The conventional oscillators which equip mechanical timekeepers traditionally comprise a spring or balance-spring element making it possible to return a regulator or balance element to the neutral position. The energy dissipated by the oscillation is offset by the application of a drive torque provided by a loading spring, or a barrel spring. However, this drive torque exerted by the barrel spring varies over time according to the load (or degree of winding) of the latter part and, in most mechanical timekeepers, in particular when the barrel is coupled directly to the trains of the drive train, this variation has the effect of modifying the oscillation amplitude as well as, to a certain extent, the period of the oscillator. A modification of this type may translate, for certain embodiments, to a deviation from one to several tens of seconds per day.
In order to offset the effect of the variation of intensity of the drive torque, it was proposed to use a device called "fusee" (see the "Dictionnaire professionnel illustre de I'horlogerie" by G. A. Berner), which makes it possible to equalize the driving-power transmitted to the train by the barrel spring. However, a device of this type is difficult to miniaturize, and for this reason cannot actually be applied in mechanical watches.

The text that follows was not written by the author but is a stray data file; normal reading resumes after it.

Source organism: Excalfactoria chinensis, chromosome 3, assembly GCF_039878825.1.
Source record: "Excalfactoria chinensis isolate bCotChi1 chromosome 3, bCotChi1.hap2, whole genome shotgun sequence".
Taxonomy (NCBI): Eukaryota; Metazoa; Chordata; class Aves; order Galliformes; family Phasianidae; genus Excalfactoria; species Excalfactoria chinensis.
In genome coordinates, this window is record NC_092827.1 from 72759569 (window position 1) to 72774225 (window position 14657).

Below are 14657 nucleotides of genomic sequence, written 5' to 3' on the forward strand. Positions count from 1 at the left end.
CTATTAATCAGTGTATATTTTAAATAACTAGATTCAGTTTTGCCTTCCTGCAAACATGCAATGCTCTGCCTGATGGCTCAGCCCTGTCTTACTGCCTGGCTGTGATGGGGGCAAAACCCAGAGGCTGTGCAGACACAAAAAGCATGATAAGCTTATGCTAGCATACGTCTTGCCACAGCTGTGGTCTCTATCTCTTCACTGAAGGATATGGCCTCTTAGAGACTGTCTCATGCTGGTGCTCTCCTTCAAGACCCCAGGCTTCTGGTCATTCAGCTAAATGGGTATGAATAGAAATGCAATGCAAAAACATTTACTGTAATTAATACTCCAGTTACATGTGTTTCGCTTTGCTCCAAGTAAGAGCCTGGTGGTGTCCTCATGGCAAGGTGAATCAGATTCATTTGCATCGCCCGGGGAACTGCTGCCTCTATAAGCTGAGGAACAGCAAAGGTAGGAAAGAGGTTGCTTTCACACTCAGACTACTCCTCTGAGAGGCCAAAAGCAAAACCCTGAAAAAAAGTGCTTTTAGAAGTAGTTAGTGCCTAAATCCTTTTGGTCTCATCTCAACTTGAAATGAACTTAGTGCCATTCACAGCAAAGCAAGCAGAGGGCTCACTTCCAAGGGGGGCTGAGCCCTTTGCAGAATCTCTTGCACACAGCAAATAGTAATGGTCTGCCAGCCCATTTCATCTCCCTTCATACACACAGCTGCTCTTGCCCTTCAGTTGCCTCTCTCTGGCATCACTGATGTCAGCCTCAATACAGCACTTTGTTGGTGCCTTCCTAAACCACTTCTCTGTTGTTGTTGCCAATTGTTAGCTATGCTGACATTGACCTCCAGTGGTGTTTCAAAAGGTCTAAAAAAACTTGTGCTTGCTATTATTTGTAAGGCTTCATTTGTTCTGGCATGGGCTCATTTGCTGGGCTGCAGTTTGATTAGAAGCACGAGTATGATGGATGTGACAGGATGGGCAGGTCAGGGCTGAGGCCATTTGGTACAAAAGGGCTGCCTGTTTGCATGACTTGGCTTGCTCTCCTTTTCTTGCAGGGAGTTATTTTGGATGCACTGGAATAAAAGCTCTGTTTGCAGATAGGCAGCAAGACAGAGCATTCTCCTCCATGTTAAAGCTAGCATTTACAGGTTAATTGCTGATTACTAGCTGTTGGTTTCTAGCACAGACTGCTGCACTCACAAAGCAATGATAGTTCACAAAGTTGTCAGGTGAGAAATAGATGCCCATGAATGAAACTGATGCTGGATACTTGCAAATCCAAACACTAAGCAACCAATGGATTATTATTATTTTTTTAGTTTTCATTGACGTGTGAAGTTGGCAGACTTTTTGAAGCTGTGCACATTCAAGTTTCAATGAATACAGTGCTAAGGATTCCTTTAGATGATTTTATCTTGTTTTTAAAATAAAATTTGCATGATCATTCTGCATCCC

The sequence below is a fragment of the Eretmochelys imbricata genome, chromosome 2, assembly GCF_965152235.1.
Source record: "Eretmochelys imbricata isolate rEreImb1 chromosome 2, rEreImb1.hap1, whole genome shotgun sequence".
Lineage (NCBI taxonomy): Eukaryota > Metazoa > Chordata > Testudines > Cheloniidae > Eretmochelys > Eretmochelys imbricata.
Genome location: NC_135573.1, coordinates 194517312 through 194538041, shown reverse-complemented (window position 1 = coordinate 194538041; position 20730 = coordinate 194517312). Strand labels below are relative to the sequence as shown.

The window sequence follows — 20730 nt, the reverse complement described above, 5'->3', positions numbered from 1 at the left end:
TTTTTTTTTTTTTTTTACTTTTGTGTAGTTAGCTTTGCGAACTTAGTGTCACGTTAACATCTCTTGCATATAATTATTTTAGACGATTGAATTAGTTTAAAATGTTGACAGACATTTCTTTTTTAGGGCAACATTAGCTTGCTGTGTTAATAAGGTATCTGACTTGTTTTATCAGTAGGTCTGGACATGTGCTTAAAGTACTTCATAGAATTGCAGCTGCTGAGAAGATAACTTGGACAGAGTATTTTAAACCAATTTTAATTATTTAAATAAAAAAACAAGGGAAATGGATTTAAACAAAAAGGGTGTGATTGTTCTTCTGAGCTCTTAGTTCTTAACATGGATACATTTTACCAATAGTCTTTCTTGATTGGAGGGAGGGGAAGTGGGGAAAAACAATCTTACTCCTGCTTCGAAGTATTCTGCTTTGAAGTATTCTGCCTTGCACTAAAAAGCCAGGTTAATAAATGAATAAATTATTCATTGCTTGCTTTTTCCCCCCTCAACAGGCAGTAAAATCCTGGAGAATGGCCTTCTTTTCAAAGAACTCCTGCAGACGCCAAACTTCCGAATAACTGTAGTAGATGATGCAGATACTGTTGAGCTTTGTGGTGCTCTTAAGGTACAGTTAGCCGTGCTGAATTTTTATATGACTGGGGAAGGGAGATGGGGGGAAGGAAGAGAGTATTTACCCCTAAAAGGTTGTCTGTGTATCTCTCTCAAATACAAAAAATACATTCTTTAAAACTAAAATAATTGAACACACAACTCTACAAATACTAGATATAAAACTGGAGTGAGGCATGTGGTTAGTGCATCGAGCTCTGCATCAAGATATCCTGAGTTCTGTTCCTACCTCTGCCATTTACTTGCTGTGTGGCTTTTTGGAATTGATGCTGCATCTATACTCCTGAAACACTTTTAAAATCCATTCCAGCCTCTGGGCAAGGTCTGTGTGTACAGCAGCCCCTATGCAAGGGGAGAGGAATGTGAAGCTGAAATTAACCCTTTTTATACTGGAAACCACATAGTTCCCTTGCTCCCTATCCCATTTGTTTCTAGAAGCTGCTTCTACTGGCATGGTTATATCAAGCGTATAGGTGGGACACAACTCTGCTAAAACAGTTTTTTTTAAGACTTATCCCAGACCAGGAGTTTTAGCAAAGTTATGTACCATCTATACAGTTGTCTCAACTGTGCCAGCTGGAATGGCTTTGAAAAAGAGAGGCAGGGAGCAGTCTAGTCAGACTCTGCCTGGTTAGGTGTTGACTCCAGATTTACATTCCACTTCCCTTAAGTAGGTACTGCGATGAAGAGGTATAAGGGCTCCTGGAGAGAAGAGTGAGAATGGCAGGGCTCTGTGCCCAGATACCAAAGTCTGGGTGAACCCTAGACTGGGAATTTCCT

Another corrective device was described in relation with FIG. 7 of European patent application EP 1 736 838 in the applicant's name. In this document, it is proposed to have the drive torque of the barrel spring act on a flexible organ, which controls the active length of an element which participates in the oscillation-constant of the mechanical oscillator. As in the case of the fusee, such a device is not easy to implement.